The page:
“I’m a Writer with no word modifying that one.”
My novel, The Castro Directive, has all the elements of a Cold War thriller—nasty Russian agents, intrepid, courageous American agents, a no-good turncoat spy, treachery and suspense—but, given that it’s set during the Cold War years of the 1960s. it also qualifies as a historical novel. For that matter there are elements of the military thriller, elements of the detective novel (who exactly is that turncoat spy?) and that backbone of the modern thriller, a slightly larger-than-life action/adventure novel hero, Graveyard Morgan, who towers over the whole thing so that it ultimately becomes his story of loss and redemption.
Writers like me drive bibliographers crazy. Librarians, booksellers and some readers don’t think much of us, either.
But I can’t help myself. If there’s a story that burbles up from my subconscious, needing to be told, I’ve got to get that puppy out there before I can get on with anything else. Say this great new idea I have doesn’t match up with the characters, time frame or the reader expectations based on my previous novel. What am I supposed to do? Not explore this great, new idea?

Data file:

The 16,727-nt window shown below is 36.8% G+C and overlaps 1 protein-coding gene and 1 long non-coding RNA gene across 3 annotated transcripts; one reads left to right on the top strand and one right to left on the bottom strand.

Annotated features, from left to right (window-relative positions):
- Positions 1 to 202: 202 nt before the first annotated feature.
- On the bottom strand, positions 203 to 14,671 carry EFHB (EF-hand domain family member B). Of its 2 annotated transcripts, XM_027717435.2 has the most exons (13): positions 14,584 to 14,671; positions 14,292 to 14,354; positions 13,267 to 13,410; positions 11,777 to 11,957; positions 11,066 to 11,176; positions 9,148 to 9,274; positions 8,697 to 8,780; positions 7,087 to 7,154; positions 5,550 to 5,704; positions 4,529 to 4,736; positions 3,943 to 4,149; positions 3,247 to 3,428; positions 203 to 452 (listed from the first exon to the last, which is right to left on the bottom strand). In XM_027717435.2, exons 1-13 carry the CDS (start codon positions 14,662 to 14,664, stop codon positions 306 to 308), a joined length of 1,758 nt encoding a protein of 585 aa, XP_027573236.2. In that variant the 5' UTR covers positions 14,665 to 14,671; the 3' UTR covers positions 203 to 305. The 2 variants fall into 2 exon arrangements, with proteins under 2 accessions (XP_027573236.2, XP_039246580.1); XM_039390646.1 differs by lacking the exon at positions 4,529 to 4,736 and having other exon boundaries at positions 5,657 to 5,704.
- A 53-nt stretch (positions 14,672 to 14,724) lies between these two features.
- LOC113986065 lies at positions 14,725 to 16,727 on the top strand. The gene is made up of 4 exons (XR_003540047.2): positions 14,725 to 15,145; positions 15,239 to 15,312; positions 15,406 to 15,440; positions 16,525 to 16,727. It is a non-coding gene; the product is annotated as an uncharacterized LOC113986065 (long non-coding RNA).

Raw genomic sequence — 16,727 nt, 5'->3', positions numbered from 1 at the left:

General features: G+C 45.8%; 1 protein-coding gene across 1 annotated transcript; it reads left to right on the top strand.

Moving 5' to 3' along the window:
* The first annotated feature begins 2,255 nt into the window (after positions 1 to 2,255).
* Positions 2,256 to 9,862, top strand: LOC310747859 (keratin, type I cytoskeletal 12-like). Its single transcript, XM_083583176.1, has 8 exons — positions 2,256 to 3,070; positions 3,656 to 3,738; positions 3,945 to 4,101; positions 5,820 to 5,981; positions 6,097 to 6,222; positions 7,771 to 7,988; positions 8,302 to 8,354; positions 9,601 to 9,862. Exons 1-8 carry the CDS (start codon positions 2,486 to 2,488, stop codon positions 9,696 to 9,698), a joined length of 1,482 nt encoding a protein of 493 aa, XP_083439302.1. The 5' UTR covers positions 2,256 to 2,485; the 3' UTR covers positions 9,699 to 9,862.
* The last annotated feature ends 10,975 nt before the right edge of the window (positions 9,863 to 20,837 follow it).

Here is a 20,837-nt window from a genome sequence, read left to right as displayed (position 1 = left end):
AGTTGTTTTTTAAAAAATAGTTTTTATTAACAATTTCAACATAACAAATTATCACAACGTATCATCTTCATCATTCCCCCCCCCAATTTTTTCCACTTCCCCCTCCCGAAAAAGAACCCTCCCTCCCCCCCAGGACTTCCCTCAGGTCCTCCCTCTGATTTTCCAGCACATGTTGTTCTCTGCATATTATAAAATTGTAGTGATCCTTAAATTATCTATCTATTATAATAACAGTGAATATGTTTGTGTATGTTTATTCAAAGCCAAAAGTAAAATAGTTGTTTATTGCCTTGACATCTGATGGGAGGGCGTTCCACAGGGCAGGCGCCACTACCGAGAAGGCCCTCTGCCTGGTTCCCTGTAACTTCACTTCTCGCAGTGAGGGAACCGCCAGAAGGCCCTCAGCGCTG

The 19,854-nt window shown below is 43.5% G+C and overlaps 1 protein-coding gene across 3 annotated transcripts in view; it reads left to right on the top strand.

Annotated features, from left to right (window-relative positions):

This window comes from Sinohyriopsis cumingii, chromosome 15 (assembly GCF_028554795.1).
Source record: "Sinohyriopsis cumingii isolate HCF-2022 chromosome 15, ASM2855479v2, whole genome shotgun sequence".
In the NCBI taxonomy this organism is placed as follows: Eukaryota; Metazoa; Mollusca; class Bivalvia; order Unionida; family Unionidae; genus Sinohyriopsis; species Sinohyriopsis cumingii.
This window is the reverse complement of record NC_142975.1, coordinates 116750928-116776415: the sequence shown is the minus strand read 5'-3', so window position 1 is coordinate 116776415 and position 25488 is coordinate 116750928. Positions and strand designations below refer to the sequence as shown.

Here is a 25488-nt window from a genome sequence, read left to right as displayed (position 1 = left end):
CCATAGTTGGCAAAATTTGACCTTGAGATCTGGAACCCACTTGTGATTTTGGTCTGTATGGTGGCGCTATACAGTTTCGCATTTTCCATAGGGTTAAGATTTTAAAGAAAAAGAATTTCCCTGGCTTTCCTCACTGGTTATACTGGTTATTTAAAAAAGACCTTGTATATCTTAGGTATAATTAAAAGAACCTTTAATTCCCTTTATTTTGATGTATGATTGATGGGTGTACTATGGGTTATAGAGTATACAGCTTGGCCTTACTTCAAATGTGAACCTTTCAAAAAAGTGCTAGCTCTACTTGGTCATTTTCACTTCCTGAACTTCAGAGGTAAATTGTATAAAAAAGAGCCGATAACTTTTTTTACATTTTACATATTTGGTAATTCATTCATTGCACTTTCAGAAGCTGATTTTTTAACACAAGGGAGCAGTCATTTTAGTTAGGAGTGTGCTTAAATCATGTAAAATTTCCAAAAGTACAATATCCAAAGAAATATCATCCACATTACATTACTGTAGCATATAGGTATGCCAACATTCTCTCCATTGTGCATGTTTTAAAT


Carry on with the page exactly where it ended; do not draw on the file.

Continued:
Not me. I go for it. True, I’ve written horror novels (Night Wind, Devil Creek), and I’m proud of them. But I’m not a horror writer any more than I’m a military writer because I’ve written The Mark Stone: MIA Hunter series or, well, you get the idea. I’m a writer with stories to tell about people who happen to live in different times and different places.
I’m a Writer with no word modifying that one.
My promise to you, the reader, and the common thread that runs through my work is that with every Stephen Mertz novel, you’re getting the best I have to offer.
I think you’ll agree that it all comes together in The Castro Directive. I’m proud of this one, and I’m pleased to have it available again in e-book and paperback format in a brand new edition from Wolfpack Publishing.